The higher resolution GFS tracks the low from Colorado through the Panhandles, Oklahoma, then through southern MO and W KY. That produces some light-moderate snow for the district.
The old standard GFS model tracks this low along the I-44 corridor with the most significant snows along that area.
The Canadian model really has no defined low aloft, and the only snows it sees are from a weaker mid week system.
The European model, on the other hand, opts for a track from the Gulf Coast through the Southeast. This brings the TN and southern Ohio Valley big snows and bypasses the district.
Just as an FYI and for a ‘behind the scenes” look at some of the data examined when making a long-range forecast. There was a FB post this morning showing how one model’s ensemble projection for potential snow through Christmas Eve. What you see here are ensemble snow forecasts for the Midwest. In addition to the deterministic –or official run– of each computer model, there are 51 different “versions” (called members) of that run and one control version of this model. They are all run using the same data at start time but are each run with slightly different equations. Doing this yields an average of all the versions in addition to the official version.
Take a look at how the different members all play out snowfall accumulations through Christmas eve. You’ll notice some have heavy snow south of us, others north. Still others have no snow and a few give us a bull’s eye. The fact that they are all so different, means it’s unwise to treat this run of the model with anything but low confidence.
If you average all 51 solutions together, you get an “ensemble mean”, showing areas more likely to see snow and areas most likely to see more significant snow from this ONE model run:
This one model run seems to focus on southern reaches of the district. Again, what you’d want to see is some sort of continuity from one run to the next of this model and between it and other models.
There is also a “control run”, which is just one member run on kind of a “default”. Don’t read into this chart as an absolute, it’s just used as an example.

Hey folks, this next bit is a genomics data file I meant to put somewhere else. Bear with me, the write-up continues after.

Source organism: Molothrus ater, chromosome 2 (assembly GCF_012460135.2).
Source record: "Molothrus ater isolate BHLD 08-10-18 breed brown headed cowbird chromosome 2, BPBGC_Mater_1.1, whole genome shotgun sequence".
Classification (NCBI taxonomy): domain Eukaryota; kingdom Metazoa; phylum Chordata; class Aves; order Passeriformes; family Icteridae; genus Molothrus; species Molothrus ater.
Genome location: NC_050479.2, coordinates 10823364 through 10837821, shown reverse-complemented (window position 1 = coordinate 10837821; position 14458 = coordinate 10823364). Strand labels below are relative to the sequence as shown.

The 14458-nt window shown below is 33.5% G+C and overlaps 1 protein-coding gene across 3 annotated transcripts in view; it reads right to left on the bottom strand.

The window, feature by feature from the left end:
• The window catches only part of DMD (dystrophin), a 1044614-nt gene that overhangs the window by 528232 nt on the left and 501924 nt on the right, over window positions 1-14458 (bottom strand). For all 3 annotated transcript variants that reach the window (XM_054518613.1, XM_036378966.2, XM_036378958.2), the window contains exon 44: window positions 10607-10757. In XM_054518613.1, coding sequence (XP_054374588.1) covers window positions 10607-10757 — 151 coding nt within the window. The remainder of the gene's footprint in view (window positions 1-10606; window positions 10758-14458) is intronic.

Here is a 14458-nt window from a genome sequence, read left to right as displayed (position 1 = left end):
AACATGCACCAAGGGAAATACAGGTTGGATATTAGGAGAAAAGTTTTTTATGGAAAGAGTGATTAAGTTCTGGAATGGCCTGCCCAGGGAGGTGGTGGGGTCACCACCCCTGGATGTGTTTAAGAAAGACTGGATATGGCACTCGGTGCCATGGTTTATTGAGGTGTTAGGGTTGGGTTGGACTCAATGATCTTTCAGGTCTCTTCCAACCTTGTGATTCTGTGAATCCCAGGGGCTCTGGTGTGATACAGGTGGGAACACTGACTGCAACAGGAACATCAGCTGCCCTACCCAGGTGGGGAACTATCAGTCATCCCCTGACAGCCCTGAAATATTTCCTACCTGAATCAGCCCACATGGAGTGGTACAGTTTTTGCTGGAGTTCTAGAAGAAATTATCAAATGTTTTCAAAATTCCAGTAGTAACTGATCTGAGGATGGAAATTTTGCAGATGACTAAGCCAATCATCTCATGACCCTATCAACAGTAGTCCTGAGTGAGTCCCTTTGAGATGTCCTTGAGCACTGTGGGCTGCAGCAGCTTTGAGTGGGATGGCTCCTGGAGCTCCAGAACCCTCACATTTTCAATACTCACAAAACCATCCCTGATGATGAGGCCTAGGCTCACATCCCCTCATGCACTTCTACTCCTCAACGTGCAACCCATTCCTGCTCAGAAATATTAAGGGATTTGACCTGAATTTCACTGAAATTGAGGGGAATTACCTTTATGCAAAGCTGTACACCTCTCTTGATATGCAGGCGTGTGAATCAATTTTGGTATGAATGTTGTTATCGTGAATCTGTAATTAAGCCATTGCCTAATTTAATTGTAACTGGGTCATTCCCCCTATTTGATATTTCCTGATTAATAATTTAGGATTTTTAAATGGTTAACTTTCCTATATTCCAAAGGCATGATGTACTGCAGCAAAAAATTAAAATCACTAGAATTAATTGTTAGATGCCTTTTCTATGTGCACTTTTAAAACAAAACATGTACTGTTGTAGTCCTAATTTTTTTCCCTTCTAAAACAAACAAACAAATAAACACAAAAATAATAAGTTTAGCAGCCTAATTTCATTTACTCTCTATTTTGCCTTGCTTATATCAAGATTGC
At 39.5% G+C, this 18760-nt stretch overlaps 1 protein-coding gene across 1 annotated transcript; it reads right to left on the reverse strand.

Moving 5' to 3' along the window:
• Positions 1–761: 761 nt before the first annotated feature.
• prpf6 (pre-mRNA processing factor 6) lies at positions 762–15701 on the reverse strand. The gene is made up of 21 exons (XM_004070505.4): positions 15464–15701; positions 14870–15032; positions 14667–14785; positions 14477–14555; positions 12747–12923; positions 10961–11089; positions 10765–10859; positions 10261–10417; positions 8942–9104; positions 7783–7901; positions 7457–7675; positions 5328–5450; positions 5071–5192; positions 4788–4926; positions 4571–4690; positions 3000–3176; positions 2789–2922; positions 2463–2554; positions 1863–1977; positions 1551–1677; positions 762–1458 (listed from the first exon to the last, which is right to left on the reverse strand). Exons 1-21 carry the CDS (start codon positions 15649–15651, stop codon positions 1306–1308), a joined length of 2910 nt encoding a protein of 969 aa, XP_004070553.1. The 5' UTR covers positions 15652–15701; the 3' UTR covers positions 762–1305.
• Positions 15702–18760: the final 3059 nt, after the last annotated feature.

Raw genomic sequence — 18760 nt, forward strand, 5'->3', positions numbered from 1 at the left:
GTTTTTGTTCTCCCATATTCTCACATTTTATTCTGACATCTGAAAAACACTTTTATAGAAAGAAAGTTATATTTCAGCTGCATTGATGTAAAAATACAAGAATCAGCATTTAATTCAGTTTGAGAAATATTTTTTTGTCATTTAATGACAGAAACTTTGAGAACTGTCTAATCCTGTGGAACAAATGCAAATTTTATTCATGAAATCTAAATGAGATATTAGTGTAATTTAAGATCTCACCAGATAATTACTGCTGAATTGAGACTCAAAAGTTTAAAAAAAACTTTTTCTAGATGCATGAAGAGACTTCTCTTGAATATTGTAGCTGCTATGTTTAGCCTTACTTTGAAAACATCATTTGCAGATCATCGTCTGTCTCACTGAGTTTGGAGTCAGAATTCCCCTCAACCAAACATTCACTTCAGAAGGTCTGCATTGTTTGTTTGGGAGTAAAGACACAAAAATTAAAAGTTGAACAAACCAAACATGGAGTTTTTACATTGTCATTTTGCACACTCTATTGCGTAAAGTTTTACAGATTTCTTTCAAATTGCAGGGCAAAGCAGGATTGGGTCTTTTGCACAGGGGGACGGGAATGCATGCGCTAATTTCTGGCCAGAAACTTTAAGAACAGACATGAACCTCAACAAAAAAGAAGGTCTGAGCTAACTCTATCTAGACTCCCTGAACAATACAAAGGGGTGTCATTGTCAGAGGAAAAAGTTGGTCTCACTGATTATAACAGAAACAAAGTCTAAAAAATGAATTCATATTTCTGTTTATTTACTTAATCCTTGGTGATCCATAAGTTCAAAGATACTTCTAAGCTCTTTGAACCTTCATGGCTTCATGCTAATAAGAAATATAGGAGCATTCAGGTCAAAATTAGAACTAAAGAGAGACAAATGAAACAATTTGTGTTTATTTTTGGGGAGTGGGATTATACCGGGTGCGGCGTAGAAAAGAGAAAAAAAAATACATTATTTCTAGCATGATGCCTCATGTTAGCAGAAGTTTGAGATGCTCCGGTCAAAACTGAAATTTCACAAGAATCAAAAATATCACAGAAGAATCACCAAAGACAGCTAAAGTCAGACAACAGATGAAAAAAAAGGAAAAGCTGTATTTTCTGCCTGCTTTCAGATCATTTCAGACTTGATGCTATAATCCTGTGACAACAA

When all the members are vastly different, we have lower confidence that the event will occur, when they are more or less similar, the confidence is higher.. What we need to see in the days to come would be ALL of the data continuing to argue in favor of this solution to have higher confidence in the possibility it will occur. Right now, with the holidays 10 days away, just something to keep an eye on. Again..there is LOW confidence in any one solution or in one model over another at this point.
Christmas Week: Something to keep an eye on but details far from clear
Below are three forecasts for the weather chart at 6 AM Christmas Eve morning. All three show some degree of a weather system in or near the central U.S., from along the Gulf Coast (European) to in the Great Lakes (Canadian) or the Tennessee Valley (U.S). Taken at face value the European version would have us under increasing clouds Christmas Eve morning with temperatures in the 30s..while the Canadian model would argue for windy and cold with scattered flurries and finally the U.S. model would being accumulating snows.
It should be noted these are all at the furthest point these respective models are run to (240 hours from 6 AM this morning – or 10 days). This possible system evolves from an upper level low expected to reach southern California NEXT Saturday. That system is currently just a vortex or spin in the atmosphere on the southeast coast of Siberia near Vladivostok, Russia. This area will go through a lot of changes between now and reaching southern CA (if it even does) so in addition to the question of whether or not the system will even exist, there is the potential for it to slow down or track somewhere else completely. Since it is Christmas, we’ll keep monitoring the outlook in the coming week and this is currently JUST SOMETHING TO BE AWARE OF as you make holiday plans. Unlike the outlook for Thanksgiving from 10 days out we can’t say with much certainty that there will be dry and calm weather, at least not yet.
Return of the Chill
Long-term charts are now picking up on the change in the pattern Christmas week, as the flow which has contained the cold in Siberia and across the Pole begins to change.
Current charts of 5,000 ft temperatures show the coldest air from Greenland through north of Alaska and into eastern Siberia. Mild westerly flow has kept temperatures warmer than average across western Canada.
By Christmas eve, we can see cross-polar flow beginning to develop with the cold air rebuilding south into Canada as northerly flow begins to replace the mild Pacific flow.
Although temperatures will return to December averages this week, the true cold air won’t arrive until Christmas or New Year’s week as it appears right now.
We’ll update the rain totals, and the lead-up to Christmas forecast Monday.